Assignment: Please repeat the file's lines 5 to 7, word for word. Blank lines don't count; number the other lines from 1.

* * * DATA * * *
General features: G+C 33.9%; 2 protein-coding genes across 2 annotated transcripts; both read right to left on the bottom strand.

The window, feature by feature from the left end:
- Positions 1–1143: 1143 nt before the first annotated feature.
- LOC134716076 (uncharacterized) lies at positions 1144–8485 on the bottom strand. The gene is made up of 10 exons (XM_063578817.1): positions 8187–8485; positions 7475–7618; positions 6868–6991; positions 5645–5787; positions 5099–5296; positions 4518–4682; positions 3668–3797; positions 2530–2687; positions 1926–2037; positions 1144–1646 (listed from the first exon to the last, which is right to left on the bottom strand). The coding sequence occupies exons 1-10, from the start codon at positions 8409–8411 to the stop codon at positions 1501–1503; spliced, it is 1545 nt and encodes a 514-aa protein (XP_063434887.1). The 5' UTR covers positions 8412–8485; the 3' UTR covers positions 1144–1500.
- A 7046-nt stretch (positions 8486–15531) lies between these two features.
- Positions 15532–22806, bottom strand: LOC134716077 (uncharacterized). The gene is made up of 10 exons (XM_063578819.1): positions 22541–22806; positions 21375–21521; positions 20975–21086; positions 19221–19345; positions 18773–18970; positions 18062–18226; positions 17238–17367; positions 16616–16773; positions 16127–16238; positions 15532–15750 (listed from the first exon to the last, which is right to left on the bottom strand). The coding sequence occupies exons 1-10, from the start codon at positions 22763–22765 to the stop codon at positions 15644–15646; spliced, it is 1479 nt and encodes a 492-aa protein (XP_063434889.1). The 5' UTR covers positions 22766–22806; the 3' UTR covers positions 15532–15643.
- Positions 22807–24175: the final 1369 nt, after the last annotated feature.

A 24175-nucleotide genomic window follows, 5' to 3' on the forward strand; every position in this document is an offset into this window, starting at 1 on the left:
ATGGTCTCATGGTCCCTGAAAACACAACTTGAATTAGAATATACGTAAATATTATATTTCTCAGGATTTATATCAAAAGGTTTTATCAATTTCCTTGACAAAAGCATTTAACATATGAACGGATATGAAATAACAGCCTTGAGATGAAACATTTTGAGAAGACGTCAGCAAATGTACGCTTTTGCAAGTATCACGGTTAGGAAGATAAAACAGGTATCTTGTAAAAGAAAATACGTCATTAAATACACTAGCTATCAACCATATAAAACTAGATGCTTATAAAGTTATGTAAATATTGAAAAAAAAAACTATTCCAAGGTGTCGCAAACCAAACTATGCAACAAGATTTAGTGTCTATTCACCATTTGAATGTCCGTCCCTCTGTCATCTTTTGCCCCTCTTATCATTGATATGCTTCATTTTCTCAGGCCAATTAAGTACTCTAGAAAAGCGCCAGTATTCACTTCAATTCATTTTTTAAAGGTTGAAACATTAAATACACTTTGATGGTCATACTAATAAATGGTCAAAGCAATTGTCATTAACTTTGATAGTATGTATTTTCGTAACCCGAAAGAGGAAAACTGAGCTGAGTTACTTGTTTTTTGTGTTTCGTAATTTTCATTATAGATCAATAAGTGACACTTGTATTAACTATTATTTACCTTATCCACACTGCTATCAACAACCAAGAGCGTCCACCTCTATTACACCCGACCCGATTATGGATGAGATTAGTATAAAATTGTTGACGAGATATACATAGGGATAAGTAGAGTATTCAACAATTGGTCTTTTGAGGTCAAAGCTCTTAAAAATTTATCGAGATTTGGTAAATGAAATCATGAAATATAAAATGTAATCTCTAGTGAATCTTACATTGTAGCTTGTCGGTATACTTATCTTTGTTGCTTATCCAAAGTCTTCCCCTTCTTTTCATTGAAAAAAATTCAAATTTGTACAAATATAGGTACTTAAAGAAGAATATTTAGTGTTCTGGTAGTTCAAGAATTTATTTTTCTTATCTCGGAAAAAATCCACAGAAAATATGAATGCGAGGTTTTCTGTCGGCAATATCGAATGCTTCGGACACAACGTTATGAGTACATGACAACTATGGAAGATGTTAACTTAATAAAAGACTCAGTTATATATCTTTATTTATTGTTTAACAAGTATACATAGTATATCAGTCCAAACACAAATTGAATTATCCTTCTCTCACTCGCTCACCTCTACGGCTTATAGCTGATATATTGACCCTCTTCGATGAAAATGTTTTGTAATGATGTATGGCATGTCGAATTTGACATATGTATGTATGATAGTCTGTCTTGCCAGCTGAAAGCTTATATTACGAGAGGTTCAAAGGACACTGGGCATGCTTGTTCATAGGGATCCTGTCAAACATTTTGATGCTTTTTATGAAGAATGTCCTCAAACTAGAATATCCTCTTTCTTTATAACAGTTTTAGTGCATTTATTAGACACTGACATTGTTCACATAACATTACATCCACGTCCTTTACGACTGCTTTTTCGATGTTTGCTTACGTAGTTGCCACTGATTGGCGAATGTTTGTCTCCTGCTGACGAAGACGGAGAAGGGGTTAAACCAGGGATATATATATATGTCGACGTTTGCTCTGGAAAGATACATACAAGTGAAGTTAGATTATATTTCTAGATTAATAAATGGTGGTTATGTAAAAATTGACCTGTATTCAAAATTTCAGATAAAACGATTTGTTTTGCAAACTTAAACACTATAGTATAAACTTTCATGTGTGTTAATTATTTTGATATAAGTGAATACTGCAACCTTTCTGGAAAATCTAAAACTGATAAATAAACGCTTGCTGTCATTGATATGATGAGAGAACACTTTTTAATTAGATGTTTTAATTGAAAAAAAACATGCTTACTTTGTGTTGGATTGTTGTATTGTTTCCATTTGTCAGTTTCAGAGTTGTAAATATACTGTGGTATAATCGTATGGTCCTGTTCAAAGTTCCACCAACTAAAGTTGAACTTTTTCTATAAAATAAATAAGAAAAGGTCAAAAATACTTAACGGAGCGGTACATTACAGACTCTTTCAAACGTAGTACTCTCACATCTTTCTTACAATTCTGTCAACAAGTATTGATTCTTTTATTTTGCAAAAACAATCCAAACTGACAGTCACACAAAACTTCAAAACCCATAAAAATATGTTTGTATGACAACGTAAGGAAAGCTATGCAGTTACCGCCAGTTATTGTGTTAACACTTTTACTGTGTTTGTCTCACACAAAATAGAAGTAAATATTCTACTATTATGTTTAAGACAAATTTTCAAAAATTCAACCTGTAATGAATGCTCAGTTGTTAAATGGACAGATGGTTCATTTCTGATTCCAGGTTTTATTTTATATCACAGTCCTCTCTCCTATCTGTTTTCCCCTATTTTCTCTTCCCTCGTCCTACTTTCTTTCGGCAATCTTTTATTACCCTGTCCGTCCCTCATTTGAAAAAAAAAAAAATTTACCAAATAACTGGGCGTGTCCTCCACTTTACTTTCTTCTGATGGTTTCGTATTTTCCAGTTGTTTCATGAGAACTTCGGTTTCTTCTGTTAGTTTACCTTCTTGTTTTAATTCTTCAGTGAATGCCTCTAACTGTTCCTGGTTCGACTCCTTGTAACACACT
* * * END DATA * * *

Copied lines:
- A 7046-nt stretch (positions 8486–15531) lies between these two features.
- Positions 15532–22806, bottom strand: LOC134716077 (uncharacterized). The gene is made up of 10 exons (XM_063578819.1): positions 22541–22806; positions 21375–21521; positions 20975–21086; positions 19221–19345; positions 18773–18970; positions 18062–18226; positions 17238–17367; positions 16616–16773; positions 16127–16238; positions 15532–15750 (listed from the first exon to the last, which is right to left on the bottom strand). The coding sequence occupies exons 1-10, from the start codon at positions 22763–22765 to the stop codon at positions 15644–15646; spliced, it is 1479 nt and encodes a 492-aa protein (XP_063434889.1). The 5' UTR covers positions 22766–22806; the 3' UTR covers positions 15532–15643.
- Positions 22807–24175: the final 1369 nt, after the last annotated feature.